‘You,’ replied the doctor; ‘for you cannot hold your tongue. We are not the only men who know of this paper. These fellows, who attacked the inn tonight  – bold, desperate blades, for sure – and the rest who stayed abroad that lugger, and more, dare I say, not far off, are, one and all, through thick and thin, bound that they’ll get that money. We must none of us go alone till we get to sea. Jim and I shall stick together in the meanwhile; you’ll take Joyce and Hunter when you ride to Bristol, and, from first to last, not one of us must breathe a word of what we’ve found.’

‘Livesey,’ returned the squire, ‘you are always in the right of it. I’ll be as silent as a grave.’

 

74 thoughts on “Great Books of the World – Part 15

  1. Wonderful story. I have lived in Monterey and never knew his connection with the town. Fascinating. Too be so I’ll and still be write such tales! 🤓🙏👍📚📚📚

    Liked by 1 person

  2. Thank you, Pat, for your interesting comments. Greatly appreciated.

    Joanna

    Liked by 1 person

  3. I’ll confess I never knew much about R.L.Stevenson, so it was good to read about him. How sad that he died just as he had found a place that suited him so well and when he had so much more to do. And how remarkable that he travelled so much in an age where such travel was a major undertaking. I think you are an admirer of adventure Joanna?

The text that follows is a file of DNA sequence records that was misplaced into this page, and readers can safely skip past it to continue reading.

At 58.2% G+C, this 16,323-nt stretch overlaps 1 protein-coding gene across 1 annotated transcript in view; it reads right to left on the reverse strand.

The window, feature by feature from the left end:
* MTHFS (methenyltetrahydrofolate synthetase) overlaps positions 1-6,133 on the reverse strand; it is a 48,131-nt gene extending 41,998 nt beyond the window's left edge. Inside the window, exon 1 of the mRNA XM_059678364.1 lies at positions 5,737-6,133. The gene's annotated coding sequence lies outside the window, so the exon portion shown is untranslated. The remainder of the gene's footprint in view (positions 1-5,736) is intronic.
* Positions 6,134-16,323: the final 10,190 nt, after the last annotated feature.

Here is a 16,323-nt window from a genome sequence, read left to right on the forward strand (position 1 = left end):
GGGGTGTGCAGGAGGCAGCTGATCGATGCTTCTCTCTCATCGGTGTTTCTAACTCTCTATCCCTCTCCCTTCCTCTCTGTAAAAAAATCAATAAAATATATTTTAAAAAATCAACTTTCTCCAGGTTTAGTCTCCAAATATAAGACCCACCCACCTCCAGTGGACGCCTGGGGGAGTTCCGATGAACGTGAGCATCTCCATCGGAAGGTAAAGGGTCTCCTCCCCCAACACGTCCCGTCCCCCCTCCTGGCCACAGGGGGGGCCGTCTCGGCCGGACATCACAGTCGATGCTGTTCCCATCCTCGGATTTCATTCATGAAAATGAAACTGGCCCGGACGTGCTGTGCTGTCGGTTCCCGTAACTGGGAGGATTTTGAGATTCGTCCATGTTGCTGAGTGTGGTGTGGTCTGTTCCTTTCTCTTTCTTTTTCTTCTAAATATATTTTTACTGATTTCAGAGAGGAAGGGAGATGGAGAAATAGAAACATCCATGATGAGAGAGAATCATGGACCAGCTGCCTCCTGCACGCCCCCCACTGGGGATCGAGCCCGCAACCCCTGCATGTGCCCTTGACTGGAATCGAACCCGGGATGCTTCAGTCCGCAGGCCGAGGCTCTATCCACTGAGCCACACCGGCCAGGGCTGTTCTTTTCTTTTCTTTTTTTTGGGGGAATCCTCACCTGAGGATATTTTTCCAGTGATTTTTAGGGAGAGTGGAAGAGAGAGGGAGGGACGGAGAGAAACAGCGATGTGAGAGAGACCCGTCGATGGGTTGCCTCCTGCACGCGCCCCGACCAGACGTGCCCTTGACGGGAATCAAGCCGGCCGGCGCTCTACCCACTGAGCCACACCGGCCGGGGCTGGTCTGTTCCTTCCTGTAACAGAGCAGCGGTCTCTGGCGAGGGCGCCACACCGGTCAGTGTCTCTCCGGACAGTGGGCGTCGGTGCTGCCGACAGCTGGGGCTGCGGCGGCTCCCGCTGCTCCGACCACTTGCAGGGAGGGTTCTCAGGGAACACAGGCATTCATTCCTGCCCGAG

Liked by 1 person

  4. Ah, I remember reading Treasure Island and being instantly drawn in by all its wonders and adventures. Thank you so much for sharing Stevenson’s life story here, which was filled with many twists and turns of its own. ^_^

    Liked by 1 person

  5. Thank you, Carolyn, for your lovely comments! You are right about my quest for adventure as I changed the countries like you did too. If it was not for my obligations I would carry on.

    Joanna

    Like

  6. Thank you for your kind comments. Greatly appreciated.

    Joanna

    Liked by 1 person

  7. This is one of my favourite books of all time as you might have guessed Joanna. Loved the story and the connections to my home town, but I didn’t know too much about Stevenson’s life, so it was a real bonus to find out.

    You’ve done yet another superb job in putting it all together and loved listening to the music especially ‘Wellerman’. I just love that song.

    Like